The National Reconnaissance Office awarded five contracts to providers of commercial radar satellites, representing the first deals under a Broad Agency Announcement framework the agency is using to buy commercial space capabilities.
NRO awarded the contracts to Airbus, U.S.; Capella Space; ICEYE, U.S.; PredaSAR; and Umbra. The agency declined to release the value of the contracts.
They are the first deals awarded under NRO’s Strategic Commercial Enhancements BAA released last fall. The contracts have a six-month period of performance, with options to extend up to 30 months, according to Pete Muend, director of NRO’s Commercial Systems Program Office.
Initially, the work will be focused on “modeling and simulation data and a variety of specific [concept-of-operations] that we’re looking for,” Muend said on a call with reporters.
“As we progress to the later stages of the acquisition, that’s when we start getting on-orbit data to validate the modeling and simulation assertions, and also potentially have the wherewithal to purchase ad hoc imagery, data products and the like,” he continued.
NRO plans to assess each company’s radar capabilities and use the information as it develops new requirements, with the potential to lead to “operational contracts” and a program of record, according to Muend.
“This is really our first foray and initiative on the commercial radar side,” he said. “All five providers are new entrants into the process, as we start to better understand their capabilities, gain access to their products and start utilizing them as part of a larger community effort of course.”
The awards also include deals to two foreign-owned U.S. subsidiaries. Airbus is a European conglomerate, while ICEYE is a Finnish micro-satellite manufacturer.
The NRO is limiting a major procurement, the Electro-Optical Commercial Layer program, to U.S.-owned, U.S.-operated, and U.S.-controlled companies. That deal is currently in source selection.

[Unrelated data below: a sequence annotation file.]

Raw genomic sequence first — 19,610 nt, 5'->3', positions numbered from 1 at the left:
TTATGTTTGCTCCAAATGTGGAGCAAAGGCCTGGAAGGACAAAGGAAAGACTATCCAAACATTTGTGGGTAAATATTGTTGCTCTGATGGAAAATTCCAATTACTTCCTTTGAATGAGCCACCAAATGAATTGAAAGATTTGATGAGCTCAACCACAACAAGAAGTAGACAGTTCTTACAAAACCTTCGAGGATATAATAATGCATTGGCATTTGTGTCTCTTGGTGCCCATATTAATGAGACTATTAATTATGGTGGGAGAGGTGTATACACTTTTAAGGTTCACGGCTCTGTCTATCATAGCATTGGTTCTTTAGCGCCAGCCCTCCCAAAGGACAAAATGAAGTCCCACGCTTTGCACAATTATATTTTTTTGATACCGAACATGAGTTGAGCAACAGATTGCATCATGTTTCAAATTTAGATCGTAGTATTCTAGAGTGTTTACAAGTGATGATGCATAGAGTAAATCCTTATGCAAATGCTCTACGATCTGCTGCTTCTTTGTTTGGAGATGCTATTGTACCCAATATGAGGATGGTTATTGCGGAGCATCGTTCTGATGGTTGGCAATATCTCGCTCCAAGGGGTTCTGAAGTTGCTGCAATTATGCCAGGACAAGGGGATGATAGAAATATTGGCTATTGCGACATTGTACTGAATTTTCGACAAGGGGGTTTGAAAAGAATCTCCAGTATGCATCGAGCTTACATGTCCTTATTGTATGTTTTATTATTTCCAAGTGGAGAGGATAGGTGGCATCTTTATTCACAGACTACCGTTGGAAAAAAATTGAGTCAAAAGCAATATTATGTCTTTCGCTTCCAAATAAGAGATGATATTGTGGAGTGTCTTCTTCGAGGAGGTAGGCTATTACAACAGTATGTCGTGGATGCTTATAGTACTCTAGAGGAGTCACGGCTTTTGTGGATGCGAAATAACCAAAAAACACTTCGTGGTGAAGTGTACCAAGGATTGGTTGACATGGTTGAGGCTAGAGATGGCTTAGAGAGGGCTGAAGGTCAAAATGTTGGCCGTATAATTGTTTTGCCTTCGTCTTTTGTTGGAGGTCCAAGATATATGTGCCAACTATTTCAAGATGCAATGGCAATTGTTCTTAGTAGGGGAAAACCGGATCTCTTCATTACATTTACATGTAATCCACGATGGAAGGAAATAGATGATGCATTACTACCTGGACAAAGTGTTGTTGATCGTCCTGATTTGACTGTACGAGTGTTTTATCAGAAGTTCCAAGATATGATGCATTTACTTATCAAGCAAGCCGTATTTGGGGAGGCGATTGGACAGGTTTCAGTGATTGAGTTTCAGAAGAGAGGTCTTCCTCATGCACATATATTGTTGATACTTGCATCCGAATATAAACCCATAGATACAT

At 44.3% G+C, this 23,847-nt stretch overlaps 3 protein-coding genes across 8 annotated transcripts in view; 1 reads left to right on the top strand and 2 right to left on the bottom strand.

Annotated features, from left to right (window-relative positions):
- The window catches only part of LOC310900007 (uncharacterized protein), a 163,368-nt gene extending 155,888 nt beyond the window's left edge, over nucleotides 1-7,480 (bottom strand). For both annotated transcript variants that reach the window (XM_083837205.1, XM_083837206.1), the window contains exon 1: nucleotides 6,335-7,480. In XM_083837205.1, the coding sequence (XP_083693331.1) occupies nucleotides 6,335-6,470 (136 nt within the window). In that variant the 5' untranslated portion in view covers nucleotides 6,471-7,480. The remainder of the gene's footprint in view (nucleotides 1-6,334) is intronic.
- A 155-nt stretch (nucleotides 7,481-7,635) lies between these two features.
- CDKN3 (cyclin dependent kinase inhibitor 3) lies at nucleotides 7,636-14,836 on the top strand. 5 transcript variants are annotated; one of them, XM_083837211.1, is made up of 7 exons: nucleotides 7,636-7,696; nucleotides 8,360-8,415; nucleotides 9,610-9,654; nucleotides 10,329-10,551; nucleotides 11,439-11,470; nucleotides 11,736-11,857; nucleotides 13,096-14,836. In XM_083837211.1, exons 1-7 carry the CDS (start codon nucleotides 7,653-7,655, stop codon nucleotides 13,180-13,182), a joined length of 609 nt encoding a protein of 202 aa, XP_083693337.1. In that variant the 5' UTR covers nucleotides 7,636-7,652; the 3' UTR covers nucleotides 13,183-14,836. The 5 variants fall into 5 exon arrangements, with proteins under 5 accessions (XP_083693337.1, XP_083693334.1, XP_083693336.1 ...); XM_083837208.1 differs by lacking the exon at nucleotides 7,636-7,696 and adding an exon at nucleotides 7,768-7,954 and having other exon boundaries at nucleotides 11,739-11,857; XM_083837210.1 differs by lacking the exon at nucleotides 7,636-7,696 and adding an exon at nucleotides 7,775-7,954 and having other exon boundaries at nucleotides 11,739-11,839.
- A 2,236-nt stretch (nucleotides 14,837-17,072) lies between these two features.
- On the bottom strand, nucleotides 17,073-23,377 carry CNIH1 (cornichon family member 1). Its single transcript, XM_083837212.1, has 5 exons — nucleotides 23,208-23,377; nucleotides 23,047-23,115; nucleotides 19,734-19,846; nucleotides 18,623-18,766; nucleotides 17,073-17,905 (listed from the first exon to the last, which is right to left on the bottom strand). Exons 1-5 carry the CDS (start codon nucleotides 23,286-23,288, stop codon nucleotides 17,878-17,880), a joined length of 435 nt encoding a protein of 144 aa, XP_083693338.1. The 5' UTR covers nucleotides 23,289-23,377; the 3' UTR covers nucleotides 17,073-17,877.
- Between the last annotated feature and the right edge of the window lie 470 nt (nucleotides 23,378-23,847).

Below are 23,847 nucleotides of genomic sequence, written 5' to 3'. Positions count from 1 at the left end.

But the BAA awards show NRO is “serious about ensuring that our customers have access to the most capable commercial remote sensing available,” Muend argued.
“We’ll reach across the global commercial remote sensing market to drive innovation and explore new phenomenologies,” he said.
Intelligence leaders have pledged to break down barriers to U.S. commercial space imagery firms, as well as those offering other kinds of geospatial intelligence. The NRO’s commercial BAA is central to the agency’s strategy to quickly pull in commercial capabilities and work with new firms.
“We have to innovate faster,” NRO Director Christopher Scolese said at the GEOINT 2021 Symposium in St. Louis. “We can’t rely on the standard contracting approach, which, while it goes reasonably fast, it still takes time. And ideas come quickly, and new technologies are being developed every day. But more importantly, new ways to employ technology are happening even faster.”
While radar capabilities is the first focus area, Scolese at the time said NRO would also look at hyper-spectral imaging, radio-frequency sensing and other emerging areas.
Muend declined to offer specifics the next solicitation under the BAA, but said NRO is still planning to look at additional capabilities.
“We’ll be looking at other phenomenologies over time, other initiatives,” Muend said. “And frankly, it’ll be an iterative process as well, where we’re always trying to keep up with the market, look at new providers and what they can bring to bear.”